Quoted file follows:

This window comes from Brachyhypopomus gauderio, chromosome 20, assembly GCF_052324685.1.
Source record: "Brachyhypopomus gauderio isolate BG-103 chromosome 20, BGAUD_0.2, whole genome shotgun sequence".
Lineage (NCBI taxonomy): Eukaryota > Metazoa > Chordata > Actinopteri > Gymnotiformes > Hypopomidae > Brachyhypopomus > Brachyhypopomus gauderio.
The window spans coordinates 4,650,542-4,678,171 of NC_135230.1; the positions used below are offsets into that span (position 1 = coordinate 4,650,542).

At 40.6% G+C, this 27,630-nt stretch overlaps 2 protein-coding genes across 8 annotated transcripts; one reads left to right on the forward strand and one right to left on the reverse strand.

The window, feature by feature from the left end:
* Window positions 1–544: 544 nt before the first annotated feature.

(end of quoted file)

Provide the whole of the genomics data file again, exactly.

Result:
This window comes from Brachyhypopomus gauderio, chromosome 20, assembly GCF_052324685.1.
Source record: "Brachyhypopomus gauderio isolate BG-103 chromosome 20, BGAUD_0.2, whole genome shotgun sequence".
Lineage (NCBI taxonomy): Eukaryota > Metazoa > Chordata > Actinopteri > Gymnotiformes > Hypopomidae > Brachyhypopomus > Brachyhypopomus gauderio.
The window spans coordinates 4,650,542-4,678,171 of NC_135230.1; the positions used below are offsets into that span (position 1 = coordinate 4,650,542).

At 40.6% G+C, this 27,630-nt stretch overlaps 2 protein-coding genes across 8 annotated transcripts; one reads left to right on the forward strand and one right to left on the reverse strand.

The window, feature by feature from the left end:
* Window positions 1–544: 544 nt before the first annotated feature.